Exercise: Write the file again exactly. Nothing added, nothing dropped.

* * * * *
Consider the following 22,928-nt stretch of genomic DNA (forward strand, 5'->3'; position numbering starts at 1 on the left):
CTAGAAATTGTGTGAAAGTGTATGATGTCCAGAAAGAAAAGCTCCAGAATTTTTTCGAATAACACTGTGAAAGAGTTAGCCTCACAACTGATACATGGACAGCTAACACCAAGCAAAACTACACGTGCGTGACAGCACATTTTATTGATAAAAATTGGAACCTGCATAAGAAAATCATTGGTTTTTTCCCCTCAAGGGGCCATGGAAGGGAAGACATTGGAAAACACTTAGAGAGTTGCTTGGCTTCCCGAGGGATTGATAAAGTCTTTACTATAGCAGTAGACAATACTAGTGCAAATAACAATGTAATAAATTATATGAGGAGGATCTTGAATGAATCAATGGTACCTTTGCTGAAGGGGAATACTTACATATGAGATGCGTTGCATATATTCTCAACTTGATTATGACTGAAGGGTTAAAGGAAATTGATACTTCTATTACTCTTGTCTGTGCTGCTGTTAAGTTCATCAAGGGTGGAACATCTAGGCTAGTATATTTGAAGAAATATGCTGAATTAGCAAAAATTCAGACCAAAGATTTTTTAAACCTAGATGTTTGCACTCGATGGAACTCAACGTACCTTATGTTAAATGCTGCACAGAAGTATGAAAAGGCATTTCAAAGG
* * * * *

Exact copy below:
Consider the following 22,928-nt stretch of genomic DNA (forward strand, 5'->3'; position numbering starts at 1 on the left):
CTAGAAATTGTGTGAAAGTGTATGATGTCCAGAAAGAAAAGCTCCAGAATTTTTTCGAATAACACTGTGAAAGAGTTAGCCTCACAACTGATACATGGACAGCTAACACCAAGCAAAACTACACGTGCGTGACAGCACATTTTATTGATAAAAATTGGAACCTGCATAAGAAAATCATTGGTTTTTTCCCCTCAAGGGGCCATGGAAGGGAAGACATTGGAAAACACTTAGAGAGTTGCTTGGCTTCCCGAGGGATTGATAAAGTCTTTACTATAGCAGTAGACAATACTAGTGCAAATAACAATGTAATAAATTATATGAGGAGGATCTTGAATGAATCAATGGTACCTTTGCTGAAGGGGAATACTTACATATGAGATGCGTTGCATATATTCTCAACTTGATTATGACTGAAGGGTTAAAGGAAATTGATACTTCTATTACTCTTGTCTGTGCTGCTGTTAAGTTCATCAAGGGTGGAACATCTAGGCTAGTATATTTGAAGAAATATGCTGAATTAGCAAAAATTCAGACCAAAGATTTTTTAAACCTAGATGTTTGCACTCGATGGAACTCAACGTACCTTATGTTAAATGCTGCACAGAAGTATGAAAAGGCATTTCAAAGG